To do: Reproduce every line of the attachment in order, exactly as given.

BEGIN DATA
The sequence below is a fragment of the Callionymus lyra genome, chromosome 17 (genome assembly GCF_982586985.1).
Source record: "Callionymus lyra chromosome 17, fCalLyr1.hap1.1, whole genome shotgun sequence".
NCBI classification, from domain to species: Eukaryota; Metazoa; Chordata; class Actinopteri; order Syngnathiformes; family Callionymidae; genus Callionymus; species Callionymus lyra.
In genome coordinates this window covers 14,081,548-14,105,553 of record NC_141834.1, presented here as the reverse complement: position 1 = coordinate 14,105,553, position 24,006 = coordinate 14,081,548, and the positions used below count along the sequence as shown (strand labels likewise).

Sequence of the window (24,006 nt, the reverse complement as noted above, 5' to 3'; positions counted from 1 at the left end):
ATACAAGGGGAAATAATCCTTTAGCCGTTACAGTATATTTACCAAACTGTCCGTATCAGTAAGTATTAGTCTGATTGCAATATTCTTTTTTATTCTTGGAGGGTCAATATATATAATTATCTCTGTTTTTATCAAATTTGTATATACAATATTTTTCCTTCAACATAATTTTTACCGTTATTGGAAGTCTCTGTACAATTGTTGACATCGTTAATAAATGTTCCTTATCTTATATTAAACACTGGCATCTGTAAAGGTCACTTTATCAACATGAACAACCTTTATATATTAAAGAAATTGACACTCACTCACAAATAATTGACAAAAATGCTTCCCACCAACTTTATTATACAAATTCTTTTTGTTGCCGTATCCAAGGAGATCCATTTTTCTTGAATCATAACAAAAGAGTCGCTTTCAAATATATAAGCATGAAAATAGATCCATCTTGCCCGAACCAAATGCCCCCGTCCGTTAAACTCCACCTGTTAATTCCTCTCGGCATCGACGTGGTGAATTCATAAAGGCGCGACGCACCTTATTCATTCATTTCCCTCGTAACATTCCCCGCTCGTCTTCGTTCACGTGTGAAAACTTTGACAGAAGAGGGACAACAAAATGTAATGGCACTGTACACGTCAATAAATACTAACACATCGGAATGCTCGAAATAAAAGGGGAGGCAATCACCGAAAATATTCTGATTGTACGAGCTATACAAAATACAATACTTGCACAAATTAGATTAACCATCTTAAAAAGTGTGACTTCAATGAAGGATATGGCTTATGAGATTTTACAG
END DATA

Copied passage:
The sequence below is a fragment of the Callionymus lyra genome, chromosome 17 (genome assembly GCF_982586985.1).
Source record: "Callionymus lyra chromosome 17, fCalLyr1.hap1.1, whole genome shotgun sequence".
NCBI classification, from domain to species: Eukaryota; Metazoa; Chordata; class Actinopteri; order Syngnathiformes; family Callionymidae; genus Callionymus; species Callionymus lyra.
In genome coordinates this window covers 14,081,548-14,105,553 of record NC_141834.1, presented here as the reverse complement: position 1 = coordinate 14,105,553, position 24,006 = coordinate 14,081,548, and the positions used below count along the sequence as shown (strand labels likewise).

Sequence of the window (24,006 nt, the reverse complement as noted above, 5' to 3'; positions counted from 1 at the left end):
ATACAAGGGGAAATAATCCTTTAGCCGTTACAGTATATTTACCAAACTGTCCGTATCAGTAAGTATTAGTCTGATTGCAATATTCTTTTTTATTCTTGGAGGGTCAATATATATAATTATCTCTGTTTTTATCAAATTTGTATATACAATATTTTTCCTTCAACATAATTTTTACCGTTATTGGAAGTCTCTGTACAATTGTTGACATCGTTAATAAATGTTCCTTATCTTATATTAAACACTGGCATCTGTAAAGGTCACTTTATCAACATGAACAACCTTTATATATTAAAGAAATTGACACTCACTCACAAATAATTGACAAAAATGCTTCCCACCAACTTTATTATACAAATTCTTTTTGTTGCCGTATCCAAGGAGATCCATTTTTCTTGAATCATAACAAAAGAGTCGCTTTCAAATATATAAGCATGAAAATAGATCCATCTTGCCCGAACCAAATGCCCCCGTCCGTTAAACTCCACCTGTTAATTCCTCTCGGCATCGACGTGGTGAATTCATAAAGGCGCGACGCACCTTATTCATTCATTTCCCTCGTAACATTCCCCGCTCGTCTTCGTTCACGTGTGAAAACTTTGACAGAAGAGGGACAACAAAATGTAATGGCACTGTACACGTCAATAAATACTAACACATCGGAATGCTCGAAATAAAAGGGGAGGCAATCACCGAAAATATTCTGATTGTACGAGCTATACAAAATACAATACTTGCACAAATTAGATTAACCATCTTAAAAAGTGTGACTTCAATGAAGGATATGGCTTATGAGATTTTACAG